Prostate cancer is a malignant tumor in the prostate, the male gland that produces fluid that makes up part of the semen. The prostate gland is about the size of a walnut. It is attached to the bottom of the bladder and surrounds the urethra. The growth and function of the prostate are controlled by male hormones, like testosterone. Prostate cancer is often slow-growing, and is sometimes present for years before symptoms appear. The five-year survival rate for patients with early diagnosis and treatment is close to 100%.

Prostate Cancer is the most common cancer among men in the United States after skin cancer. More than 200,000 new cases occur annually. It is the second leading cause of cancer deaths in men, after lung cancer. Roughly, 27,000 deaths are attributed to prostate cancer each year.

The cause of Prostate Cancer varies. A man’s age, ethnicity, and family history are all risk factors that cannot be changed. Research is underway to clarify how risk linked to hormone levels, including testosterone and insulin-like growth factor (IGF), may be changeable. Current research suggests that you can reduce your chances of developing prostate cancer by making healthy dietary choices.

Making diet and lifestyle changes can reduce your risk of cancer. Research shows that eating a mostly plant-based diet, maintaining a healthy weight, and getting regular physical activity lowers risk of prostate and other cancers.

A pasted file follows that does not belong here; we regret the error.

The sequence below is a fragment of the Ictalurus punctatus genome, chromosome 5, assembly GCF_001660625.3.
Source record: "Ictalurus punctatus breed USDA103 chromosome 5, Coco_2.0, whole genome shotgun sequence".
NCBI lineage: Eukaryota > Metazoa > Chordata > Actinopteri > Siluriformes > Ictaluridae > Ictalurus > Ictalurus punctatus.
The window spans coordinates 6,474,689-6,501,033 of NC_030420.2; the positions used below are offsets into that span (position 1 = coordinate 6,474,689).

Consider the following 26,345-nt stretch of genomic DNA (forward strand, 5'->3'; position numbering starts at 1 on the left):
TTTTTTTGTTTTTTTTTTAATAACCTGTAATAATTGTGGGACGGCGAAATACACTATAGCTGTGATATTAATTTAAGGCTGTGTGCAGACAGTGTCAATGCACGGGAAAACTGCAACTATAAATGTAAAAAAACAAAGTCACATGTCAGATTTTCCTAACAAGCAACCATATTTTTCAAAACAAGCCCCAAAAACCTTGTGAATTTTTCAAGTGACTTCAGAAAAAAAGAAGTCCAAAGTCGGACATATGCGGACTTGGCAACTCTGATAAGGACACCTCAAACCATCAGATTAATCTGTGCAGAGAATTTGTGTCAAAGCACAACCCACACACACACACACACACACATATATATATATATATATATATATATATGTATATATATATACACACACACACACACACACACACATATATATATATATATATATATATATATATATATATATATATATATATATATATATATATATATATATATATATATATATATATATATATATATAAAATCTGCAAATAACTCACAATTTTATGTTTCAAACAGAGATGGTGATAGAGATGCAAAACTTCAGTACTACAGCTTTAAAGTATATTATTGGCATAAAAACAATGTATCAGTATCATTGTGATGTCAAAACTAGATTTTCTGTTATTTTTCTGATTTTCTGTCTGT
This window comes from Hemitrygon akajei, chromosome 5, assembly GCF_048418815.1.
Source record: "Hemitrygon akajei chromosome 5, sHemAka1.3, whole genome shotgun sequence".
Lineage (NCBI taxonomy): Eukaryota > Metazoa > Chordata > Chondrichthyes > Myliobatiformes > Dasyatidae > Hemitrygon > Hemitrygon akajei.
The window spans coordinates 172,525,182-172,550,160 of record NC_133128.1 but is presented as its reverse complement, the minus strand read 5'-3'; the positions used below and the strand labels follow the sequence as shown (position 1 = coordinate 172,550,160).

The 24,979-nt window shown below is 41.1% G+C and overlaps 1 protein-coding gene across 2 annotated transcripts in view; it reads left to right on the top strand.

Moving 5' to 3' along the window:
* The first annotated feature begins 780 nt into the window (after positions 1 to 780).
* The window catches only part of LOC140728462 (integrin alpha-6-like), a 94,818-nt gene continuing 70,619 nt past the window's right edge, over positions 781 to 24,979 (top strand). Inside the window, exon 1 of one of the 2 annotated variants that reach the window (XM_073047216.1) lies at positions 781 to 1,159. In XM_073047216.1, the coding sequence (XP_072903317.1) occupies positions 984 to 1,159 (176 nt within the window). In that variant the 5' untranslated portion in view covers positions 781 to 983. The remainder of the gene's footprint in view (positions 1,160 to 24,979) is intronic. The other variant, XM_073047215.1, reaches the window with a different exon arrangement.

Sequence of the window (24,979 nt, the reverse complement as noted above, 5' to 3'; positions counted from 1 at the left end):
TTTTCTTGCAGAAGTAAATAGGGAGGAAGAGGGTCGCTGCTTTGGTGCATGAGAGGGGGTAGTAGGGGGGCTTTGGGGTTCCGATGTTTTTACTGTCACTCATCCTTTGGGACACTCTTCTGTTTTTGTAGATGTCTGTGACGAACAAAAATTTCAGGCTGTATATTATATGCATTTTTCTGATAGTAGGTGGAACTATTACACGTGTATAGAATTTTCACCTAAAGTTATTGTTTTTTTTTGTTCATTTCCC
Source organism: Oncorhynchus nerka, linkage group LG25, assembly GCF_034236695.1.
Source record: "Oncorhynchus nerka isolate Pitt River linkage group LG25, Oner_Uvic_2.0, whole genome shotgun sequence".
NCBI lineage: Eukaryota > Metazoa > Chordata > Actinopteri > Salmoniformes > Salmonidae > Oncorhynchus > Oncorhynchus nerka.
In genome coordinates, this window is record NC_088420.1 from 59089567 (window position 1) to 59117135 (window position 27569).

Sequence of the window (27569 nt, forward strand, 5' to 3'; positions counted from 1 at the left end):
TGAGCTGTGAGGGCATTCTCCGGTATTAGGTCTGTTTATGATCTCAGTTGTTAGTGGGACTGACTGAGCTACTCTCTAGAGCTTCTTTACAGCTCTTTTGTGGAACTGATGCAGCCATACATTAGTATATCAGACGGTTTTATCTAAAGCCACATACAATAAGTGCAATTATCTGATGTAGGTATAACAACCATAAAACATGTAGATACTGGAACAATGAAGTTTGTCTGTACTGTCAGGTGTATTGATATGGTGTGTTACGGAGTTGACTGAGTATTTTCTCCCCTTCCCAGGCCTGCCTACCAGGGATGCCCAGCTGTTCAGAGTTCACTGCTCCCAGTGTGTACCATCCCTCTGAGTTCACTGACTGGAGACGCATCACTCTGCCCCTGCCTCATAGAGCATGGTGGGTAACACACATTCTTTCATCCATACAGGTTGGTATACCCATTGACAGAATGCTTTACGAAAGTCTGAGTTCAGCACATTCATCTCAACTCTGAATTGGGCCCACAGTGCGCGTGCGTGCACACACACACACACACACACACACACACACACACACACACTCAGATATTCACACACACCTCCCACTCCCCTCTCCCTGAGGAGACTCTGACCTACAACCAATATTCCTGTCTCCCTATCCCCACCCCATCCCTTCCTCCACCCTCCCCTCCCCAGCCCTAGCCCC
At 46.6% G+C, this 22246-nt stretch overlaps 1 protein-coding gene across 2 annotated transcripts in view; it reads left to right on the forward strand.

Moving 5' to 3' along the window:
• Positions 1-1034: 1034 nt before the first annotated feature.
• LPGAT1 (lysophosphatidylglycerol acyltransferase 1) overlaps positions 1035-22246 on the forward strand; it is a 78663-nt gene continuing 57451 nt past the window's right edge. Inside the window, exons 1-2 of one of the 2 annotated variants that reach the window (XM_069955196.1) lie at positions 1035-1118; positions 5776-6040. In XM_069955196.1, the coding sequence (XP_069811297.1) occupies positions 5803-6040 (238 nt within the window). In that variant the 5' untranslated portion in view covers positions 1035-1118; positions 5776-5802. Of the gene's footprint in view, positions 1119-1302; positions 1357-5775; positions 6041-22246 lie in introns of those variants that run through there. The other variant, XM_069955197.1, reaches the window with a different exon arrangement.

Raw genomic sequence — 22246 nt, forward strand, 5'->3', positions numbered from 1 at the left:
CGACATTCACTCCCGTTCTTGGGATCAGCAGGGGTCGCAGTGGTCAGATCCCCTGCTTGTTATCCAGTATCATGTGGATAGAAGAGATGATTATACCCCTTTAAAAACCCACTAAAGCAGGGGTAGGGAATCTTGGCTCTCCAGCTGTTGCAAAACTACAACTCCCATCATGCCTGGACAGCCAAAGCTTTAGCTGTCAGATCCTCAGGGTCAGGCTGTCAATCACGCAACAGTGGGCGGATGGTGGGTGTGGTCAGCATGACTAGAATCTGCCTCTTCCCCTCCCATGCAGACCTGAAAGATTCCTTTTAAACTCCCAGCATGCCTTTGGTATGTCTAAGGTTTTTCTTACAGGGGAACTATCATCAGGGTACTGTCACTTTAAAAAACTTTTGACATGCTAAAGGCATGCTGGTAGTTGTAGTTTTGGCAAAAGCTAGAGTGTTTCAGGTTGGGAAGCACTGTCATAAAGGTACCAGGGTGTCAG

Experts suggest that some food choices may be linked to prostate cancer. Foods that probably offer protection against prostate cancer include:

  • Foods containing lycopene, an antioxidant. Lycopene is most commonly found in tomatoes and tomato products, and fruits like red or pink grapefruit, watermelon, and guava.
    • Lycopene supplements don’t necessarily provide the same health protection benefits as lycopene from food.
    • Foods containing selenium. This mineral is plentiful in Brazil nuts, seafood, meat, and poultry.

Foods that are a probable cause of prostate cancer are:

  • Foods high in calcium. However, as the evidence of cancer risk and diets containing cow’s milk, cheese, and other foods high in calcium seems to be in conflict with findings on other types of cancer, there is no recommendation to change how much you consume.